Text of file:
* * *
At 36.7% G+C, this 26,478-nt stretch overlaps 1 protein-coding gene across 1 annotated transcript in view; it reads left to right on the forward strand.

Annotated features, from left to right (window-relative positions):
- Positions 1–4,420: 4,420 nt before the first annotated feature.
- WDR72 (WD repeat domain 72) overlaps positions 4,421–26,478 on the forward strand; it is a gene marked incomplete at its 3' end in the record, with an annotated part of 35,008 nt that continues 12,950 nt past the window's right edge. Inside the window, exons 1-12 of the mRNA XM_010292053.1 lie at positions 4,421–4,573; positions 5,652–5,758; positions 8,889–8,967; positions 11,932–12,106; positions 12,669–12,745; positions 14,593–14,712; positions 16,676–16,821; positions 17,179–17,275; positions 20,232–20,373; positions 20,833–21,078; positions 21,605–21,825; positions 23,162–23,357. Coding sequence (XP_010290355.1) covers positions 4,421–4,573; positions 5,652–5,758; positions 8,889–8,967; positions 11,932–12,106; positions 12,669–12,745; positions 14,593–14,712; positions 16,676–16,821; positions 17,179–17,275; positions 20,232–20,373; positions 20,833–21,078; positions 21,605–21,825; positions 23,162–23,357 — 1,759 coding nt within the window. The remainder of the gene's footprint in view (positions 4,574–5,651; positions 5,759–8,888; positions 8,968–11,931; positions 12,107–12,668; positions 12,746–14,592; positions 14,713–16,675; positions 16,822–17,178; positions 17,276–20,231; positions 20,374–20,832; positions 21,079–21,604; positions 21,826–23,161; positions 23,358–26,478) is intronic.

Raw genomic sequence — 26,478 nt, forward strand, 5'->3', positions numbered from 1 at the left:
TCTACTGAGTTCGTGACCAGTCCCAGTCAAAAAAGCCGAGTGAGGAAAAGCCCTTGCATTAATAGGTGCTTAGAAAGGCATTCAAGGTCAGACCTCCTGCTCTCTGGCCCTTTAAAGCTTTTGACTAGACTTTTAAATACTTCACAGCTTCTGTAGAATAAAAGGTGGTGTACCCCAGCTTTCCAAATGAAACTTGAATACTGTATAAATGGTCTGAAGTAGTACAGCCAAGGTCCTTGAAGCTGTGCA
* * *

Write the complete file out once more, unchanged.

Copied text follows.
At 36.7% G+C, this 26,478-nt stretch overlaps 1 protein-coding gene across 1 annotated transcript in view; it reads left to right on the forward strand.

Annotated features, from left to right (window-relative positions):
- Positions 1–4,420: 4,420 nt before the first annotated feature.
- WDR72 (WD repeat domain 72) overlaps positions 4,421–26,478 on the forward strand; it is a gene marked incomplete at its 3' end in the record, with an annotated part of 35,008 nt that continues 12,950 nt past the window's right edge. Inside the window, exons 1-12 of the mRNA XM_010292053.1 lie at positions 4,421–4,573; positions 5,652–5,758; positions 8,889–8,967; positions 11,932–12,106; positions 12,669–12,745; positions 14,593–14,712; positions 16,676–16,821; positions 17,179–17,275; positions 20,232–20,373; positions 20,833–21,078; positions 21,605–21,825; positions 23,162–23,357. Coding sequence (XP_010290355.1) covers positions 4,421–4,573; positions 5,652–5,758; positions 8,889–8,967; positions 11,932–12,106; positions 12,669–12,745; positions 14,593–14,712; positions 16,676–16,821; positions 17,179–17,275; positions 20,232–20,373; positions 20,833–21,078; positions 21,605–21,825; positions 23,162–23,357 — 1,759 coding nt within the window. The remainder of the gene's footprint in view (positions 4,574–5,651; positions 5,759–8,888; positions 8,968–11,931; positions 12,107–12,668; positions 12,746–14,592; positions 14,713–16,675; positions 16,822–17,178; positions 17,276–20,231; positions 20,374–20,832; positions 21,079–21,604; positions 21,826–23,161; positions 23,358–26,478) is intronic.

Raw genomic sequence — 26,478 nt, forward strand, 5'->3', positions numbered from 1 at the left:
TCTACTGAGTTCGTGACCAGTCCCAGTCAAAAAAGCCGAGTGAGGAAAAGCCCTTGCATTAATAGGTGCTTAGAAAGGCATTCAAGGTCAGACCTCCTGCTCTCTGGCCCTTTAAAGCTTTTGACTAGACTTTTAAATACTTCACAGCTTCTGTAGAATAAAAGGTGGTGTACCCCAGCTTTCCAAATGAAACTTGAATACTGTATAAATGGTCTGAAGTAGTACAGCCAAGGTCCTTGAAGCTGTGCA